The energy crisis is obviously an issue. The following day, another guest column appears. This time it’s Skipper Gaston, the former owner of a B.B.Q. joint. He says the U.S. must get serious about energy issues.
T. Boone Pickens recently said that Americans are currently sending $700 billion a year out of this country for oil. Considering who much of this money goes to, it should be obvious that this is a major national security issue. It is not merely a major economic problem for this country. We are also making our enemies stronger by pumping money into the economies of countries that are as friendly to our enemies as they are to us, if not more so.
Hodgman told us above that Texans have "normal-sized dreams and loves". Sounds like a growing number are dreaming about change, and they’re speaking up. Listen to Jim Dunnam (elected to the Texas House in 1996; served as the House Democratic leader since 2003), when he says the GOP is to blame for the energy crisis.
Both our family budgets and the air we breathe are suffering because of poor energy decisions made by the Republican leadership of the Texas Legislature.
And while our bills are getting higher, the air is getting dirtier. Texas is already the country's top polluter, spewing more carbon dioxide into the air than any other state. If Texas were its own country, we would be the seventh-largest polluter in the world - in part due to our state's heavy use of old technology coal-fired electric plants. Texas uses more coal than any other state, and we have five of the dirtiest coal plants in America.
In 2007, Democrats in the Texas House won bipartisan support for a number of amendments to a comprehensive energy bill that would truly have made a difference in the bills you pay and the air you breathe. The full House, including many Republican members, adopted our proposals for across-the-board electric rate cuts and stronger environmental protections to start cleaning up our air.
We won the fight in the House for a utilities bill that would give us real solutions to our problems. Unfortunately, a House-Senate conference committee dominated by the Republican leadership stripped the bipartisan reforms out of the bill. In the end, the House was given a measure written in secret right at the final day of business last session. The final bill did so little for consumers that Bob Jackson, director of the Texas AARP, memorably said the bill was "as weak as dirty dishwater."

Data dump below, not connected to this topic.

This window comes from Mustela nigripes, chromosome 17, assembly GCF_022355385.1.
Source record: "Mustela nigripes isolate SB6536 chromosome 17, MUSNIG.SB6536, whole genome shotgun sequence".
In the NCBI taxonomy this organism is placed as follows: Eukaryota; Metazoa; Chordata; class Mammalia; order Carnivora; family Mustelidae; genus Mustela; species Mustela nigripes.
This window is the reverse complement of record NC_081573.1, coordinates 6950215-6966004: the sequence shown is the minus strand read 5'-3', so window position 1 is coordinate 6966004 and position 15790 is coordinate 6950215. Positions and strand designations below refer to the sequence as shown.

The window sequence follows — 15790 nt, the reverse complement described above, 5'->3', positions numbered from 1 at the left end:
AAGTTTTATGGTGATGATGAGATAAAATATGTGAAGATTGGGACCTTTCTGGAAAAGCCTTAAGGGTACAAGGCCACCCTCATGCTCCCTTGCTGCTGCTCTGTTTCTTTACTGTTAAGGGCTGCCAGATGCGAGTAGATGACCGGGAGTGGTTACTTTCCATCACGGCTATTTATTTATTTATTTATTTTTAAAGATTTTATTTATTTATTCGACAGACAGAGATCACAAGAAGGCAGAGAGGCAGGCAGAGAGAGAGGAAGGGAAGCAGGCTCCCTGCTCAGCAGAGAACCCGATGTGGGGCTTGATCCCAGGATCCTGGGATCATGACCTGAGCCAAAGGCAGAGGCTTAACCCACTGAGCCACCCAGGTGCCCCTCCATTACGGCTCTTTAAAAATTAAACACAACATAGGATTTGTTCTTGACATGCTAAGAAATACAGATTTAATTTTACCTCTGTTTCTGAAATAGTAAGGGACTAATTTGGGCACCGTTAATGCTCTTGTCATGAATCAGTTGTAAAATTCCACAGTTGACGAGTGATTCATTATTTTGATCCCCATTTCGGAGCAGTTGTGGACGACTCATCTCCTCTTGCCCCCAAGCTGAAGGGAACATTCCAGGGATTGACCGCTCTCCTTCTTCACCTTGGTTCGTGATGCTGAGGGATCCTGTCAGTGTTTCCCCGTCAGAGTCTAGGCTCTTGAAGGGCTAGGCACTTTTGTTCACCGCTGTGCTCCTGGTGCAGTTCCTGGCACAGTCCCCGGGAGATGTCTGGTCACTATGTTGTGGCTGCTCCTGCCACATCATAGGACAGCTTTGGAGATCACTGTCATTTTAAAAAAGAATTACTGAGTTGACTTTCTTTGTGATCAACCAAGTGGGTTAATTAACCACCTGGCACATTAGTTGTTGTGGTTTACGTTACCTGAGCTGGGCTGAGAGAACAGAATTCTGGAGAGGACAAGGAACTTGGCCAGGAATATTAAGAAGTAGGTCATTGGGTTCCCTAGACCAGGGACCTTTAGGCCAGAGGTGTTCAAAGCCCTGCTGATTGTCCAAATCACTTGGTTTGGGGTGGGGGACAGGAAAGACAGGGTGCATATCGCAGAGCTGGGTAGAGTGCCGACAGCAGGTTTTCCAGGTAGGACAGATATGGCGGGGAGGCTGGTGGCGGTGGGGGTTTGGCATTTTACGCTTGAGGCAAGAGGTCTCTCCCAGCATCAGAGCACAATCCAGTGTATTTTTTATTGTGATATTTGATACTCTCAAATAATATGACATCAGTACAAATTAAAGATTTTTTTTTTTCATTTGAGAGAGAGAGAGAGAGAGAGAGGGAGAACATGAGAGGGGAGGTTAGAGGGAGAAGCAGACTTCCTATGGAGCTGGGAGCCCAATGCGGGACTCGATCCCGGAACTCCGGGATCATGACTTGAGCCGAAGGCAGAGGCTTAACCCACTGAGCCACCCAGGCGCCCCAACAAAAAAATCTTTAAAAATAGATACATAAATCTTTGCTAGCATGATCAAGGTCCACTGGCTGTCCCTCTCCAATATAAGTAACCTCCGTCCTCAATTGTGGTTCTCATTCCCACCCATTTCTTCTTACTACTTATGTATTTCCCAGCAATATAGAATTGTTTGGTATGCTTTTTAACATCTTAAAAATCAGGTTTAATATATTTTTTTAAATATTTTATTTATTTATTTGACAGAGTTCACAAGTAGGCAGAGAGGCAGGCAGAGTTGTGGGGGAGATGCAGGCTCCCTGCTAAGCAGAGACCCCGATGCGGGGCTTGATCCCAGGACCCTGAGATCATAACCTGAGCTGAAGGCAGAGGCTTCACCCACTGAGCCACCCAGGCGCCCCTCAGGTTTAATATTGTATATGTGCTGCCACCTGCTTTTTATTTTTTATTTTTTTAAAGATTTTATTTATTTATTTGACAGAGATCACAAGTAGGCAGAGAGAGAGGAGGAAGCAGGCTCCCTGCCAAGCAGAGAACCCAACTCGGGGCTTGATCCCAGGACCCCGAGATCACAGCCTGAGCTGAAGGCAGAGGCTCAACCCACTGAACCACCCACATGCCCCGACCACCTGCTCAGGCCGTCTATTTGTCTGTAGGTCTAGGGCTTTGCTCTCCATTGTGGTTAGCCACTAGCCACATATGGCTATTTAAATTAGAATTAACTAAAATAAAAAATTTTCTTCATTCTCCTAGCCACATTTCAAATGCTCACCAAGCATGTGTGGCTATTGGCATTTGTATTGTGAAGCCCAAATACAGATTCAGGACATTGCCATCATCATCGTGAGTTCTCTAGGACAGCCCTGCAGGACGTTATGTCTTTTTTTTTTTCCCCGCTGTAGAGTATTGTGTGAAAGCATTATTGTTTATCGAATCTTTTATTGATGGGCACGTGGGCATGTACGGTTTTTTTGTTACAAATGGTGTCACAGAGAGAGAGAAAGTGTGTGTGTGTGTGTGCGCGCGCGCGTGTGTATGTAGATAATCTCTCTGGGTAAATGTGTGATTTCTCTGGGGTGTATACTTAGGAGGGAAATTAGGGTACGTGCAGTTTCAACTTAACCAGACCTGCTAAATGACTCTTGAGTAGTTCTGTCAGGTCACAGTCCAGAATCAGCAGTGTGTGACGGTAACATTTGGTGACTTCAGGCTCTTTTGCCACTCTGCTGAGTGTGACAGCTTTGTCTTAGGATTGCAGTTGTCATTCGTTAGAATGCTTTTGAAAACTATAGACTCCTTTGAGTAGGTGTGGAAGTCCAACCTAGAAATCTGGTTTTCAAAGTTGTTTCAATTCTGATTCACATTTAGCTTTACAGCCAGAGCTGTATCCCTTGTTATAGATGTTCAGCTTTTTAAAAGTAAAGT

Slowly but surely, people are getting the message. Even in Texas, people are weary of the same old politics as usual. Heck, the Editorial for Thursday, August 7th says the Subpoena dispute highlights the gridlock:
...but the White House's obdurate and often high-handed refusal to allow Bush's former top political adviser Karl Rove, former White House legal counsel Harriet Miers and current chief of staff Joshua Bolten to testify before the House and Senate Judiciary committees infuriated lawmakers. With the Democrats in control, they sued in federal court.
It is a shame that the White House and Congress couldn't negotiate a settlement on this issue. It shows just how deeply divided and partisan our government has become - and no one benefits from this hopeless gridlock.
Let’s hope this message continues to grow better than normal-sized. Speaking of which, let’s share a hearty golf clap for the seven MoveOn.org members who protested at the San Angelo constituency office of Rep. Mike Conaway (R-TX) for his support of offshore drilling for oil and gas.
Asked about the role wind and solar energy will play as the country seeks multiple fuel sources, Conaway said, "Wind and solar will always be minor players" unless the country develops a way to store that energy.
He stressed that coal and nuclear energy sources will be stronger investments.
Coal? What’s Conaway looking to "invest" in? Maybe the five dirtiest coal plants in America, the ones that Dunnam told us about earlier. Again, what was I doing in Texas all week? Oh yeah, that "minor" wind power thing.
As wind energy continues to expand across the U.S. heartland, rural America is likely to experience a revitalization not experienced since the homestead land grabs of the 19th century. Green jobs - high-quality employment for environmentally sustainable industries - and related spin-off opportunities are proliferating across West Texas. Local leaders predict that the economic growth has only just begun.